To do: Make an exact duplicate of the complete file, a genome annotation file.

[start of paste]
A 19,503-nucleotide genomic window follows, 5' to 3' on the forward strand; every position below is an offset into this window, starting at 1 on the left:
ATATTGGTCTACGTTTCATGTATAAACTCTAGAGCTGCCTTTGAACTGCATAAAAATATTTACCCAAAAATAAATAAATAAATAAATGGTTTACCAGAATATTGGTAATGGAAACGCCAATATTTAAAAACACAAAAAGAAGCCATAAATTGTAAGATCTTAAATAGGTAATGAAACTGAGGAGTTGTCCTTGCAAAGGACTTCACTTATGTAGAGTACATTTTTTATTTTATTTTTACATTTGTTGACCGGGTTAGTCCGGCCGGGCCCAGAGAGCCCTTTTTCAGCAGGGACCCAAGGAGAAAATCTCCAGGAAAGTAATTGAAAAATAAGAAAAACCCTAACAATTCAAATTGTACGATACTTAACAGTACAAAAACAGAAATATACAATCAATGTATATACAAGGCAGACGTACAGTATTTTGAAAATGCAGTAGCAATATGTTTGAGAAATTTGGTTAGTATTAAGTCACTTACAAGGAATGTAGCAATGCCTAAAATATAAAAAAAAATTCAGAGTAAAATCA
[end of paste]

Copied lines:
A 19,503-nucleotide genomic window follows, 5' to 3' on the forward strand; every position below is an offset into this window, starting at 1 on the left:
ATATTGGTCTACGTTTCATGTATAAACTCTAGAGCTGCCTTTGAACTGCATAAAAATATTTACCCAAAAATAAATAAATAAATAAATGGTTTACCAGAATATTGGTAATGGAAACGCCAATATTTAAAAACACAAAAAGAAGCCATAAATTGTAAGATCTTAAATAGGTAATGAAACTGAGGAGTTGTCCTTGCAAAGGACTTCACTTATGTAGAGTACATTTTTTATTTTATTTTTACATTTGTTGACCGGGTTAGTCCGGCCGGGCCCAGAGAGCCCTTTTTCAGCAGGGACCCAAGGAGAAAATCTCCAGGAAAGTAATTGAAAAATAAGAAAAACCCTAACAATTCAAATTGTACGATACTTAACAGTACAAAAACAGAAATATACAATCAATGTATATACAAGGCAGACGTACAGTATTTTGAAAATGCAGTAGCAATATGTTTGAGAAATTTGGTTAGTATTAAGTCACTTACAAGGAATGTAGCAATGCCTAAAATATAAAAAAAAATTCAGAGTAAAATCA